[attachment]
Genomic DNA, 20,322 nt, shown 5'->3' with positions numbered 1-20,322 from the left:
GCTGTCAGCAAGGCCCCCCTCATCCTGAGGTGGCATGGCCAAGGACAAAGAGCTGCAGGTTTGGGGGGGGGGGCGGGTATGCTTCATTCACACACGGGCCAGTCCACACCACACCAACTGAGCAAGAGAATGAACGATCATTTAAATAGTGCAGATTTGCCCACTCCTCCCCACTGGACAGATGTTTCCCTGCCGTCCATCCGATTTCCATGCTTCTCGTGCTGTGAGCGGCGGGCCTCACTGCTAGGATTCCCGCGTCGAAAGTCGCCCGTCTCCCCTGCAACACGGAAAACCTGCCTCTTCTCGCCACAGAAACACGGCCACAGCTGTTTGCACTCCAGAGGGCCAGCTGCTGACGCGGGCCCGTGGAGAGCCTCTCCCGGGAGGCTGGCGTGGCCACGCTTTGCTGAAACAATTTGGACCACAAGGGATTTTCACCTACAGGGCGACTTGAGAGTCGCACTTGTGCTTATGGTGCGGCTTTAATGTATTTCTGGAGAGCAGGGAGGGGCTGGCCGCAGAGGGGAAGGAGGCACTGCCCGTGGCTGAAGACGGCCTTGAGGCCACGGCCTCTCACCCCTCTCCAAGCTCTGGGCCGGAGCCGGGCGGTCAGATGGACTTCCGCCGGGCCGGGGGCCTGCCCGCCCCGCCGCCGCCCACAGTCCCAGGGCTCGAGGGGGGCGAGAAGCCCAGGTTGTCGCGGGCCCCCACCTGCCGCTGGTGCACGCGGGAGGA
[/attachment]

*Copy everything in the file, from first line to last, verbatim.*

Genomic DNA, 20,322 nt, shown 5'->3' with positions numbered 1-20,322 from the left:
GCTGTCAGCAAGGCCCCCCTCATCCTGAGGTGGCATGGCCAAGGACAAAGAGCTGCAGGTTTGGGGGGGGGGGCGGGTATGCTTCATTCACACACGGGCCAGTCCACACCACACCAACTGAGCAAGAGAATGAACGATCATTTAAATAGTGCAGATTTGCCCACTCCTCCCCACTGGACAGATGTTTCCCTGCCGTCCATCCGATTTCCATGCTTCTCGTGCTGTGAGCGGCGGGCCTCACTGCTAGGATTCCCGCGTCGAAAGTCGCCCGTCTCCCCTGCAACACGGAAAACCTGCCTCTTCTCGCCACAGAAACACGGCCACAGCTGTTTGCACTCCAGAGGGCCAGCTGCTGACGCGGGCCCGTGGAGAGCCTCTCCCGGGAGGCTGGCGTGGCCACGCTTTGCTGAAACAATTTGGACCACAAGGGATTTTCACCTACAGGGCGACTTGAGAGTCGCACTTGTGCTTATGGTGCGGCTTTAATGTATTTCTGGAGAGCAGGGAGGGGCTGGCCGCAGAGGGGAAGGAGGCACTGCCCGTGGCTGAAGACGGCCTTGAGGCCACGGCCTCTCACCCCTCTCCAAGCTCTGGGCCGGAGCCGGGCGGTCAGATGGACTTCCGCCGGGCCGGGGGCCTGCCCGCCCCGCCGCCGCCCACAGTCCCAGGGCTCGAGGGGGGCGAGAAGCCCAGGTTGTCGCGGGCCCCCACCTGCCGCTGGTGCACGCGGGAGGA